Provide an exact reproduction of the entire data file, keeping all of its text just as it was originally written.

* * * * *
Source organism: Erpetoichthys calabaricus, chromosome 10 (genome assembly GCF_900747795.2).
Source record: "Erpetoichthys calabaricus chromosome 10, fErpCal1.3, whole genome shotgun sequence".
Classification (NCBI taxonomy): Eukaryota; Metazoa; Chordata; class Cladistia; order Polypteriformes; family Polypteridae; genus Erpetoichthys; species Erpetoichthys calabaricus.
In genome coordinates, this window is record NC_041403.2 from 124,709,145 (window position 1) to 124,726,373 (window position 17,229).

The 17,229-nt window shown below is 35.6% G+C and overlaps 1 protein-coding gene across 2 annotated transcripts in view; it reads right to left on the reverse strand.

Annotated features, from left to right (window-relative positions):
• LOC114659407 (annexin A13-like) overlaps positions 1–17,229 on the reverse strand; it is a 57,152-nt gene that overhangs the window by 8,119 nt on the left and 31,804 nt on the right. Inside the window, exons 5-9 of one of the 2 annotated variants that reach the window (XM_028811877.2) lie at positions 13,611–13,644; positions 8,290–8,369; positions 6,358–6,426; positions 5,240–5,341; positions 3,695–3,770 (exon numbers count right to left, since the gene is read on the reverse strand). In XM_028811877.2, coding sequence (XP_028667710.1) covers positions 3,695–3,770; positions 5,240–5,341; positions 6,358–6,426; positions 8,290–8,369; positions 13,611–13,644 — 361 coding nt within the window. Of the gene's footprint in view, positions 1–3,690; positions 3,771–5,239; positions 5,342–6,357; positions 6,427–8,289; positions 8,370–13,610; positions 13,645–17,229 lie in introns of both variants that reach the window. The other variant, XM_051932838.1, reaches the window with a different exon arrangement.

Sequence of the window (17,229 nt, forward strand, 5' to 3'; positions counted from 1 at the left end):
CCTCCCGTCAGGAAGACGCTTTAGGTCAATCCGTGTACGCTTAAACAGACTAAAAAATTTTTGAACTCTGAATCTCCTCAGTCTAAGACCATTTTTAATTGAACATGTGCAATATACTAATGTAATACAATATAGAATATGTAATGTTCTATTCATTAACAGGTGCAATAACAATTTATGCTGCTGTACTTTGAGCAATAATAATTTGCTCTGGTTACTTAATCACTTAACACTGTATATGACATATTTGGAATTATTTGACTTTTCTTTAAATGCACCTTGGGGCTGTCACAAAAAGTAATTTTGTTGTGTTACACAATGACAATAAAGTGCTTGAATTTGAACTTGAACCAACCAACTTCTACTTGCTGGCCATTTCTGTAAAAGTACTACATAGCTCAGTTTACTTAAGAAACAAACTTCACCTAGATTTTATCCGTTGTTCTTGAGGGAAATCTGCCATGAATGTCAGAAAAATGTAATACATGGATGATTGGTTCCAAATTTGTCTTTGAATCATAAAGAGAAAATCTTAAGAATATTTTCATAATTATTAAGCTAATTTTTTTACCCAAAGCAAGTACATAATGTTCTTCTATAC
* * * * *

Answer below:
Source organism: Erpetoichthys calabaricus, chromosome 10 (genome assembly GCF_900747795.2).
Source record: "Erpetoichthys calabaricus chromosome 10, fErpCal1.3, whole genome shotgun sequence".
Classification (NCBI taxonomy): Eukaryota; Metazoa; Chordata; class Cladistia; order Polypteriformes; family Polypteridae; genus Erpetoichthys; species Erpetoichthys calabaricus.
In genome coordinates, this window is record NC_041403.2 from 124,709,145 (window position 1) to 124,726,373 (window position 17,229).

The 17,229-nt window shown below is 35.6% G+C and overlaps 1 protein-coding gene across 2 annotated transcripts in view; it reads right to left on the reverse strand.

Annotated features, from left to right (window-relative positions):
• LOC114659407 (annexin A13-like) overlaps positions 1–17,229 on the reverse strand; it is a 57,152-nt gene that overhangs the window by 8,119 nt on the left and 31,804 nt on the right. Inside the window, exons 5-9 of one of the 2 annotated variants that reach the window (XM_028811877.2) lie at positions 13,611–13,644; positions 8,290–8,369; positions 6,358–6,426; positions 5,240–5,341; positions 3,695–3,770 (exon numbers count right to left, since the gene is read on the reverse strand). In XM_028811877.2, coding sequence (XP_028667710.1) covers positions 3,695–3,770; positions 5,240–5,341; positions 6,358–6,426; positions 8,290–8,369; positions 13,611–13,644 — 361 coding nt within the window. Of the gene's footprint in view, positions 1–3,690; positions 3,771–5,239; positions 5,342–6,357; positions 6,427–8,289; positions 8,370–13,610; positions 13,645–17,229 lie in introns of both variants that reach the window. The other variant, XM_051932838.1, reaches the window with a different exon arrangement.

Sequence of the window (17,229 nt, forward strand, 5' to 3'; positions counted from 1 at the left end):
CCTCCCGTCAGGAAGACGCTTTAGGTCAATCCGTGTACGCTTAAACAGACTAAAAAATTTTTGAACTCTGAATCTCCTCAGTCTAAGACCATTTTTAATTGAACATGTGCAATATACTAATGTAATACAATATAGAATATGTAATGTTCTATTCATTAACAGGTGCAATAACAATTTATGCTGCTGTACTTTGAGCAATAATAATTTGCTCTGGTTACTTAATCACTTAACACTGTATATGACATATTTGGAATTATTTGACTTTTCTTTAAATGCACCTTGGGGCTGTCACAAAAAGTAATTTTGTTGTGTTACACAATGACAATAAAGTGCTTGAATTTGAACTTGAACCAACCAACTTCTACTTGCTGGCCATTTCTGTAAAAGTACTACATAGCTCAGTTTACTTAAGAAACAAACTTCACCTAGATTTTATCCGTTGTTCTTGAGGGAAATCTGCCATGAATGTCAGAAAAATGTAATACATGGATGATTGGTTCCAAATTTGTCTTTGAATCATAAAGAGAAAATCTTAAGAATATTTTCATAATTATTAAGCTAATTTTTTTACCCAAAGCAAGTACATAATGTTCTTCTATAC